WhatsApp: a new study shows its growing importance as news platform

WA News PlatformWhatsApp is not just a free instant messaging platform where users are allowed to chat and share pictures and videos. Actually, the Facebook-owned instant messaging app is a rising star also between news media. That’s what a new Digital News Report shows.

The survey was carried out by the Reuters Institute For The Study of Journalism and was sponsored by the BBC and Google. The research was conducted in 34 countries in Europe, then also in America, Asia, Taiwan and Hong Kong, and 71,805 people decided to participate, answering the questions of YouGov in a period between January and February. These are the results, and many could be quite surprised by them.

First of all Facebook, which stays at the top as the most popular social media and messaging service everywhere, but not in Japan and South Korea, where the throne goes to YouTube and Kakao Talk. From the survey it emerges that people use more and more instant messaging apps, and WhatsApp in particular, to share news stories. WhatsApp is currently the second most popular social service for news in nine of the 36 locations examined and is the third most popular platform in other five countries.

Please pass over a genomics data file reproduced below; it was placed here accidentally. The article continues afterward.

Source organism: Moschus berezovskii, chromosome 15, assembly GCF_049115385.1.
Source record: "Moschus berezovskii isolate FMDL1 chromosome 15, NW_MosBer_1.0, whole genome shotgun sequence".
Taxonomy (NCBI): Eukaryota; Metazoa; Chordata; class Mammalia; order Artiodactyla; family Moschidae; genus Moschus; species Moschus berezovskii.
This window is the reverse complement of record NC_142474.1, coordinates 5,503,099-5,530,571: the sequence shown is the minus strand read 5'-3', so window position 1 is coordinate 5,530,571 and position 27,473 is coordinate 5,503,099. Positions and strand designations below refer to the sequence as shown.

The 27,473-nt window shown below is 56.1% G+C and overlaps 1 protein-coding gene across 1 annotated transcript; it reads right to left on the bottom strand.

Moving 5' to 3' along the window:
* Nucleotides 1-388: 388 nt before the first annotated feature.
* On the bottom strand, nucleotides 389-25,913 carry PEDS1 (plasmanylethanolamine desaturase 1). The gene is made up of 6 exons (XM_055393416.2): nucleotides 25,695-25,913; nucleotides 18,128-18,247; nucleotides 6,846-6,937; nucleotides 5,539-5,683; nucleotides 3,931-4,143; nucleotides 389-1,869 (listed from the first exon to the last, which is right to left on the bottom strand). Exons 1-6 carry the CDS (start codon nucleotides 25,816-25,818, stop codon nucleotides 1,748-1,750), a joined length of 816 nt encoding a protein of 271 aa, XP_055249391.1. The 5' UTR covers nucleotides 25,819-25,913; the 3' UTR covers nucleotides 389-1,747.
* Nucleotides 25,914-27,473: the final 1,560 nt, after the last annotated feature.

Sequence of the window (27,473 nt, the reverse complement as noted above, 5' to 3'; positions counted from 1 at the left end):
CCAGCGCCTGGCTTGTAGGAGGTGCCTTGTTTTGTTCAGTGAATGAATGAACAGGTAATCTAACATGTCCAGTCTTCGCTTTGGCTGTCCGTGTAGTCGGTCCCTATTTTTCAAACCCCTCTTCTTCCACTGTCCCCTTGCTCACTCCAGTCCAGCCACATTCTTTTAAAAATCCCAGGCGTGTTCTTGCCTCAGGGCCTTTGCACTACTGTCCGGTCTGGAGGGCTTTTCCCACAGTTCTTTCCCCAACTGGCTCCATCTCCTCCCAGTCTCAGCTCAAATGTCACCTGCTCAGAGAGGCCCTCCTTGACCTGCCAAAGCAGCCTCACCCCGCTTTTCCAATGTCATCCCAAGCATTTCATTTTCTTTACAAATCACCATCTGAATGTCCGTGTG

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What are the reasons for this success? The authors of the research try to give several explanations. First of all the end-to-end encryption. It seems that users feel safer. Nick Newman, one of the authors of the survey, said that “Some of the biggest growth we’ve seen is in places like Turkey, where it’s positively dangerous for people to express anti-government preferences on open networks like Facebook,” adding that “As a result people are using closed groups where they are more confident of expressing their views.”.

Furthermore, in countries such Latin America mobile networks offer unlimited data use, and so users are encouraged to use the app. Also several Chilean and Spanish media outlets are using similar policies, and radio stations asks listeners to let them have short voice recordings using WhatsApp. Mr Newman also stated that “And part of WhatsApp’s appeal is that users don’t get interrupted by brands, making it a very pure form of messaging. That’s something [its developers] will really try to hold to.”

Obviously the report has a section dedicated to the so-called “fake news”. The research shows once more the distrust of the mainstream media, especially in some countries where the industry is considered too close to the government. The analysis also demonstrated that internet is now commonly used to gather information and news, and Facebook and Google are currently the main providers, even if Yahoo News is still the most popular online news brand when when it comes to the number of people using the service at least once a week.

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